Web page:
Goodbye sewn Dacron: North Sails ready to invade the world with Nordac 3Di


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Dacron has been “reinvented” for cruisers and owners of small and medium-sized boats. It was the North Sails which diverted attention for a moment from the world of racing, performance and superyachts to frame the “white sails” that populate seas around the world. To test this new technology, I flew to one of the world’s sailing havens: Virgin Gorda, British Virgin Island .

From the combination of a traditional material, such as the Dacron (polyester), with the modern manufacturing process (North Sails’ patented 3Di technology in which Dyneema, carbon and/or aramid filaments are laid flat, pre-impregnated with thermosetting adhesive and conformed into ultralight ribbons), comes Nordac 3Di, a product aimed at the mass cruise market, and particularly small and medium-sized cruising boats. This is the direction taken by the American sailing company, which, sixty years after its founding, has decided to try to take back such an important slice of the cruising market. How? Taking what are the advantages of a technology developed for the high-performance world, i.e., better sail shape and longer durability and strength, and applying them to a wider pool of sailors, while trying to keep costs down.

In addition to technical capabilities, seamless white sails also have a remarkable aesthetic effect

This milestone is the latest in a journey that began in 1995 when North Sails first introduced 3D sails into its production. The very clear advantage in everyone’s eyes was to be able to have sails with a stable and more durable shape. Then came 2010 with a further breakthrough: the introduction of 3Di technology, an approach to composite sailmaking known for high elongation strength and superior durability through the use of thermosetting glues instead of thermoplastics. Not only had the shape been improved, but the structure of the sail had also been worked on.

In 2017 came a further breakthrough: the application of the most advanced and exclusive technology with the most popular and widely used material in the world: namely, the fusion of 3Di and Dacron. But what changes in the process of making these sails compared to the traditional polyester processing method? In the case of Nordac 3Di, the fiber is oriented unidirectionally on a resin pre-impregnated tape.

3Di machining at the North Sail loft in Minden, Nevada.

After that, the tapes are robotically assembled to make up the sail, and the sail sections are amalgamated into a single, integral membrane that is subsequently fitted with rings and accessories necessary for its use. In the case of traditional polyester, on the other hand, the fibers are interwoven to create a resin-impregnated fabric weave, which is then cut into panels. Finally these are assembled and sewn together to make up the sail (cross cut). The problem, however, is that woven fabric sails lose their shape long before their structural integrity is compromised.


In contrast, 3Di Nordac sails promise to offer high stability without sacrificing durability, having a better balance between structural life and use. In addition, vacuum molding via 3D composite structure provides a perfect shape and reinforcements for the reefers integrated into the structure for better sail shape when reefed.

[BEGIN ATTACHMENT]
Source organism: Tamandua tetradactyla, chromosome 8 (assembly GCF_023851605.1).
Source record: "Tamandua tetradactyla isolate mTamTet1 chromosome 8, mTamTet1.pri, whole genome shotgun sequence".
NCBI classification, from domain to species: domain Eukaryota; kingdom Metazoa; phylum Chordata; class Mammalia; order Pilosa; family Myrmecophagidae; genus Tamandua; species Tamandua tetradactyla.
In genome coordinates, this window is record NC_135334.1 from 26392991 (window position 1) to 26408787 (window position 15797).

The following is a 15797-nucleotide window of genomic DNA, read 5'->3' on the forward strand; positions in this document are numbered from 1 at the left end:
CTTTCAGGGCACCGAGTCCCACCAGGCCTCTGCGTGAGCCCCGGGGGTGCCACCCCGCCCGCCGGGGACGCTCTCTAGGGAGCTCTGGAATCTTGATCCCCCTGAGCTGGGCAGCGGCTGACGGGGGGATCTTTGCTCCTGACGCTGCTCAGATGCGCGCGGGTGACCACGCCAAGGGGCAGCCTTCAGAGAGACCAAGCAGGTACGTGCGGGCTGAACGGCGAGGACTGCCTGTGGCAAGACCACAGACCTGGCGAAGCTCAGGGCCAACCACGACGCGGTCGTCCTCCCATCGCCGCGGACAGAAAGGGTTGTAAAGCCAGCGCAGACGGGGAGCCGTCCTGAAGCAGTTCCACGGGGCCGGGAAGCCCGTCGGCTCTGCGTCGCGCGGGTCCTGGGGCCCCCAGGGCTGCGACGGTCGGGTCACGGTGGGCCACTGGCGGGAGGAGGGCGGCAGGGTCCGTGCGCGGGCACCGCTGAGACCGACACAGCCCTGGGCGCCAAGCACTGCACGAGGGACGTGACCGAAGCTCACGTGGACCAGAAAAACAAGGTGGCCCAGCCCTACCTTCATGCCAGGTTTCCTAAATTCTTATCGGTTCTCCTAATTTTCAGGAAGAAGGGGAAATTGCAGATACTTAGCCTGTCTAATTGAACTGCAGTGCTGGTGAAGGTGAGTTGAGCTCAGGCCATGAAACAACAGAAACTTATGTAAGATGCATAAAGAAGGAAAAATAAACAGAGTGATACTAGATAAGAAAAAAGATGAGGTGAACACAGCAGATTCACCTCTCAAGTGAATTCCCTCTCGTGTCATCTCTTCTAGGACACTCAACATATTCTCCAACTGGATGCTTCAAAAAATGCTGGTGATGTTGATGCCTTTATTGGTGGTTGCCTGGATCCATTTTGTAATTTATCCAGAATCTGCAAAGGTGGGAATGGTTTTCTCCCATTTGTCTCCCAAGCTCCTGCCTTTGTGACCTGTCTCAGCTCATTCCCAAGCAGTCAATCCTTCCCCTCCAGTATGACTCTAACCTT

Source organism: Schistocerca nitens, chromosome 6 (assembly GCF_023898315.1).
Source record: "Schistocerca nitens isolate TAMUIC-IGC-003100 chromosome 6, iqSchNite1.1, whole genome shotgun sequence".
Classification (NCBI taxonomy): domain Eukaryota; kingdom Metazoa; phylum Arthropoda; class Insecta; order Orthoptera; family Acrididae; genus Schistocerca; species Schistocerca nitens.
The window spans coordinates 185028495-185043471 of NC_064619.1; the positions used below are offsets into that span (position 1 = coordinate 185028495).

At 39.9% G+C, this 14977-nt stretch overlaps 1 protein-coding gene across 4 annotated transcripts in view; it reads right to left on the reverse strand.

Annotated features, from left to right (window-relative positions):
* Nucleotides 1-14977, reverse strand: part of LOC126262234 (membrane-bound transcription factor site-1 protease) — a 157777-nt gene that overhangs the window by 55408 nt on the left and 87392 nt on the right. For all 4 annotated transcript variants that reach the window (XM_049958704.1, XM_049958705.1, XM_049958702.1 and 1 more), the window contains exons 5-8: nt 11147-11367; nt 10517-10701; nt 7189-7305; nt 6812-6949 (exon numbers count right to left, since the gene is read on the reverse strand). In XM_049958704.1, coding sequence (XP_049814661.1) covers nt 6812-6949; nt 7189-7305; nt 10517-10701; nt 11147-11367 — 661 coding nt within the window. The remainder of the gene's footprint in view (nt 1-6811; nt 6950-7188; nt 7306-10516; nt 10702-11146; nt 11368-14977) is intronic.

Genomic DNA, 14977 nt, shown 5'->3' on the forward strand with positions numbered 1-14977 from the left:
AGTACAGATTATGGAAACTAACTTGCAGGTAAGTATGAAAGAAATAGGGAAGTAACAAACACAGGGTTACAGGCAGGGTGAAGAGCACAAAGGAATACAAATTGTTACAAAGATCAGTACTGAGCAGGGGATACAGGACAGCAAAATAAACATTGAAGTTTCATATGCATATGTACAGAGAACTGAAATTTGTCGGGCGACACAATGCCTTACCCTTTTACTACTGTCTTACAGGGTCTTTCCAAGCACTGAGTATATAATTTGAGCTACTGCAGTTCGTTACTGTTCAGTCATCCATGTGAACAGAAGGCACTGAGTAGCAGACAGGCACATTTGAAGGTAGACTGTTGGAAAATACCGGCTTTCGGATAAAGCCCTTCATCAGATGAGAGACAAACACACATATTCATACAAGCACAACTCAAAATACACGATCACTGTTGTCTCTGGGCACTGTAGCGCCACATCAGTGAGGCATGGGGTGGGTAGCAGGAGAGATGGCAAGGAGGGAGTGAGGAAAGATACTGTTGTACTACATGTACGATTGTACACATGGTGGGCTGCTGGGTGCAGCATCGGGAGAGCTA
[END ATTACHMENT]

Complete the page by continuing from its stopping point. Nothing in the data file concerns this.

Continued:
The sails we tested, a full batten mainsail and a 105% genoa, were rigged aboard a Beneteau Oceanis 45 and on a First 47, on which we sailed among the amazing Caribbean islands, from Tortula to Virgin Gorda, in winds around 15 knots with gusts up to 20.

The different tightness of the shape of these new sails was immediately apparent, especially under gusts: every time I lifted my head, I observed the upper part of the sail always having the same shape.

This is the first time that Dacron has been improved to such a level of technology

But not only that, the top of the sail, i.e., the most important part to be adjusted, responded promptly to the “orders” given through the sheet and carriage, as I could well observe from the movements of the leech profile. A sensitivity that traditional Dacron sails lack, on which the top end is difficult to keep under control. Sailing upwind what is easily perceived is the increased power these sails give the boat in light winds and superior control when the wind rises. If you look closely at the sails, you can see that in the center, in the areas of least stress, are layered about six or seven layers of tape that increase in number as you get closer to the corners, up to fifty, where the stress is greatest (as is also the case aboard superyachts, where the clew of a 3Di sail is about 10 cm thick).

As for the cost, at the time of our test it had not yet been officially defined, although a slightly higher price than traditional Dacron is to be expected, with a warranty, yet to be determined, but which could be about 4/5 years. According to North officials, these sails are expected to last about 10 years and are intended to completely steal space from the Dacron Cross Cut (paneled). And it was Dan Neri, CEO of North Sails, on board with us during the test, who told me how “Building a trusting relationship with cruisers is much more difficult than with racers, because the former we only change sails every 6 to 8 years. But it is precisely this slice of the market that we are intent on taking back.”

Veronica Bottasini




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